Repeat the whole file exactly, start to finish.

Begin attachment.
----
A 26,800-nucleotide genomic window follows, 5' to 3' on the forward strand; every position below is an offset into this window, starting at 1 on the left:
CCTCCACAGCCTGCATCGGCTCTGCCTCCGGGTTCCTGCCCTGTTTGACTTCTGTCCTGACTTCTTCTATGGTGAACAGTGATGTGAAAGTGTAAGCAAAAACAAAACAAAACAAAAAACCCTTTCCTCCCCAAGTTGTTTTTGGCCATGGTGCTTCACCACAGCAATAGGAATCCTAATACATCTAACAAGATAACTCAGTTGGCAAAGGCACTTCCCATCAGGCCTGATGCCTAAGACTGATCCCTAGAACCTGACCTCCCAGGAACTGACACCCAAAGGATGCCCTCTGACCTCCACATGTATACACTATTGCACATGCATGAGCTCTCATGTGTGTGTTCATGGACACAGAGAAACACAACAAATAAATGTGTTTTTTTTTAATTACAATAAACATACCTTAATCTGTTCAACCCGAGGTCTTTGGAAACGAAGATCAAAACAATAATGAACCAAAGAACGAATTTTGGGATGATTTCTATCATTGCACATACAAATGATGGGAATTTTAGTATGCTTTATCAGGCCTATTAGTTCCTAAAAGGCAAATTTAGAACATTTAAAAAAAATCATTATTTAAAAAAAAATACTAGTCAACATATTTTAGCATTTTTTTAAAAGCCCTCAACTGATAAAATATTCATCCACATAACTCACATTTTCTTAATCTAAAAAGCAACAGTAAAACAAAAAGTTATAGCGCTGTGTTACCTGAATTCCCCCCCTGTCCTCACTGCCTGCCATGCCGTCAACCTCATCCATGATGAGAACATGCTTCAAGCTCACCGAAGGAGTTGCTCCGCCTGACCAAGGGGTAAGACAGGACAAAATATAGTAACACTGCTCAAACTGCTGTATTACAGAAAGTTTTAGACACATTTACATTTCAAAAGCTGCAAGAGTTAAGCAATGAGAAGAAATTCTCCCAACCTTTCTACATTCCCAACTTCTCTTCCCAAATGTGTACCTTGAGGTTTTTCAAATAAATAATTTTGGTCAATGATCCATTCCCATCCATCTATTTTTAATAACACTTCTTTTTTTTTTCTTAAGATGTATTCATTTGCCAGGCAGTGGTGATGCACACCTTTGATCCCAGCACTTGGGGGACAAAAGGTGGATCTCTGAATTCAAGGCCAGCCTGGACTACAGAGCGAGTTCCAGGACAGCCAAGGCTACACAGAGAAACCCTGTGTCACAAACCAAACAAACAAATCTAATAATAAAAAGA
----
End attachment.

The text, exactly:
A 26,800-nucleotide genomic window follows, 5' to 3' on the forward strand; every position below is an offset into this window, starting at 1 on the left:
CCTCCACAGCCTGCATCGGCTCTGCCTCCGGGTTCCTGCCCTGTTTGACTTCTGTCCTGACTTCTTCTATGGTGAACAGTGATGTGAAAGTGTAAGCAAAAACAAAACAAAACAAAAAACCCTTTCCTCCCCAAGTTGTTTTTGGCCATGGTGCTTCACCACAGCAATAGGAATCCTAATACATCTAACAAGATAACTCAGTTGGCAAAGGCACTTCCCATCAGGCCTGATGCCTAAGACTGATCCCTAGAACCTGACCTCCCAGGAACTGACACCCAAAGGATGCCCTCTGACCTCCACATGTATACACTATTGCACATGCATGAGCTCTCATGTGTGTGTTCATGGACACAGAGAAACACAACAAATAAATGTGTTTTTTTTTAATTACAATAAACATACCTTAATCTGTTCAACCCGAGGTCTTTGGAAACGAAGATCAAAACAATAATGAACCAAAGAACGAATTTTGGGATGATTTCTATCATTGCACATACAAATGATGGGAATTTTAGTATGCTTTATCAGGCCTATTAGTTCCTAAAAGGCAAATTTAGAACATTTAAAAAAAATCATTATTTAAAAAAAAATACTAGTCAACATATTTTAGCATTTTTTTAAAAGCCCTCAACTGATAAAATATTCATCCACATAACTCACATTTTCTTAATCTAAAAAGCAACAGTAAAACAAAAAGTTATAGCGCTGTGTTACCTGAATTCCCCCCCTGTCCTCACTGCCTGCCATGCCGTCAACCTCATCCATGATGAGAACATGCTTCAAGCTCACCGAAGGAGTTGCTCCGCCTGACCAAGGGGTAAGACAGGACAAAATATAGTAACACTGCTCAAACTGCTGTATTACAGAAAGTTTTAGACACATTTACATTTCAAAAGCTGCAAGAGTTAAGCAATGAGAAGAAATTCTCCCAACCTTTCTACATTCCCAACTTCTCTTCCCAAATGTGTACCTTGAGGTTTTTCAAATAAATAATTTTGGTCAATGATCCATTCCCATCCATCTATTTTTAATAACACTTCTTTTTTTTTTCTTAAGATGTATTCATTTGCCAGGCAGTGGTGATGCACACCTTTGATCCCAGCACTTGGGGGACAAAAGGTGGATCTCTGAATTCAAGGCCAGCCTGGACTACAGAGCGAGTTCCAGGACAGCCAAGGCTACACAGAGAAACCCTGTGTCACAAACCAAACAAACAAATCTAATAATAAAAAGA